Once you have grown your DNA in the bacteria, you will want to centrifuge the plasmid out so you can cut and ligate it to use in the sequence you are trying to create.

Agarose Gel Electrophoresis

Reagents and Materials:
Graduated Cylinder
125 mL flask
Gel Pouring Tray
Gel rig

Measure out 100mL of buffer
Transfer buffer to 125 mL flask
Weigh out enough agarose to make a 1% gel
Transfer agarose to 125mL flask
Melt agarose in microwave until solution is almost boiling, stirring every 15-20 seconds
Allow agarose to cool (do not let it cool to the point where it is hard)
Add 4 uL of SYBR Safe to the cooling agarose
Assemble the gel pouring apparatus by inserting gate into slots.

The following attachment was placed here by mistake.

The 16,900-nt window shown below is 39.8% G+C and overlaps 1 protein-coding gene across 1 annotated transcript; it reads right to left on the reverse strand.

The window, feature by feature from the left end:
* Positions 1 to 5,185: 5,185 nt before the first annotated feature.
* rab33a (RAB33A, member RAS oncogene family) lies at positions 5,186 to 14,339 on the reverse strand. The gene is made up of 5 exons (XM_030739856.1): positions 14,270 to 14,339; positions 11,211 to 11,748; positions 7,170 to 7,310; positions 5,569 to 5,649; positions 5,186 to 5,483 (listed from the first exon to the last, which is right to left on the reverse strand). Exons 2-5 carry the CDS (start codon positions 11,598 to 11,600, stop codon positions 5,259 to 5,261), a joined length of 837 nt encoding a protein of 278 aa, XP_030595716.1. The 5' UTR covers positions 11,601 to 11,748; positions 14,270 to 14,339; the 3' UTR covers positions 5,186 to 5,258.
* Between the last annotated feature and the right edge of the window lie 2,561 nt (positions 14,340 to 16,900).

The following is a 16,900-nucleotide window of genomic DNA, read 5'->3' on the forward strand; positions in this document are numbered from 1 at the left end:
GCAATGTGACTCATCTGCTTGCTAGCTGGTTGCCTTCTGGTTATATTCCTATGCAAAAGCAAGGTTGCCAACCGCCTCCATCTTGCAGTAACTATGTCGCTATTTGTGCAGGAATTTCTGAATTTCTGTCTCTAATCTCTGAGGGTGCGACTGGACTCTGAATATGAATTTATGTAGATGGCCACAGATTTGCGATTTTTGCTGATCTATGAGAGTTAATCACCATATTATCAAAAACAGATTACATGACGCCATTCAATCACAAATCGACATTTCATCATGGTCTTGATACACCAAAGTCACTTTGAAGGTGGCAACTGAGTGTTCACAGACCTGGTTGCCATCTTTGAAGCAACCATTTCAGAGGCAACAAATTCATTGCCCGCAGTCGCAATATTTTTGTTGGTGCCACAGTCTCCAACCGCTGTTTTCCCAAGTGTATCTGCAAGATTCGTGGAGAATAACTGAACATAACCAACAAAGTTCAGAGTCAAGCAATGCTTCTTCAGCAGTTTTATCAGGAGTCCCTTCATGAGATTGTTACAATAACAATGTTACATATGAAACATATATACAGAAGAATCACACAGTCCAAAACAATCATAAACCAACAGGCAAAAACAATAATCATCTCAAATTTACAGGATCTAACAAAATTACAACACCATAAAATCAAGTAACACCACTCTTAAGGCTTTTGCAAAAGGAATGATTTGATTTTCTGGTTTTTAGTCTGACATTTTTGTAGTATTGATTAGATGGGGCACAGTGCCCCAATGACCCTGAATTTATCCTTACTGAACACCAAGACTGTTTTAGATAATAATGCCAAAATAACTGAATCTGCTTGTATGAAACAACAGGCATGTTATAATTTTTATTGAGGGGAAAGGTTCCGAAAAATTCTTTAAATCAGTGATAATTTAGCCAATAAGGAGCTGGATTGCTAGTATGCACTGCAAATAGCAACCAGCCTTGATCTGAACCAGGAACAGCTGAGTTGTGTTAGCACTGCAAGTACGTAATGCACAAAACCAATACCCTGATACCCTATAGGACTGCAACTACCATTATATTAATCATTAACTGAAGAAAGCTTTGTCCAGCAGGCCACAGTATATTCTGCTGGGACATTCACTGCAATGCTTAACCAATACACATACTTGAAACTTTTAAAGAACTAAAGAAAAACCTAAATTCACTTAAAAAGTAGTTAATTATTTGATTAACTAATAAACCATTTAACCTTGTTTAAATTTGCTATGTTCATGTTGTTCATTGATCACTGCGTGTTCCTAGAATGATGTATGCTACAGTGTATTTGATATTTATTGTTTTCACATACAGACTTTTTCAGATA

Allow gel to cool until flask can be handled comfortably.
Place comb in the gel rig.
Pour agarose into gel tray.
Allow to solidify. While the gel is solidifying prepare the samples. Add your sample and 1 uL 10x Loading Dye, 4 uL of DNA and 5 uL of water
Pour 1X TAE over gel so that gel is covered by a 3-5mm buffer
Load samples into lane (Don't forget to load a 1kb+ ladder into one of the lanes)
Hook electrodes to gel apparatus.
Run the apparatus at 100V for 30 - 45 minutes (make sure to watch that the dye does not run off the gel)
Record the results.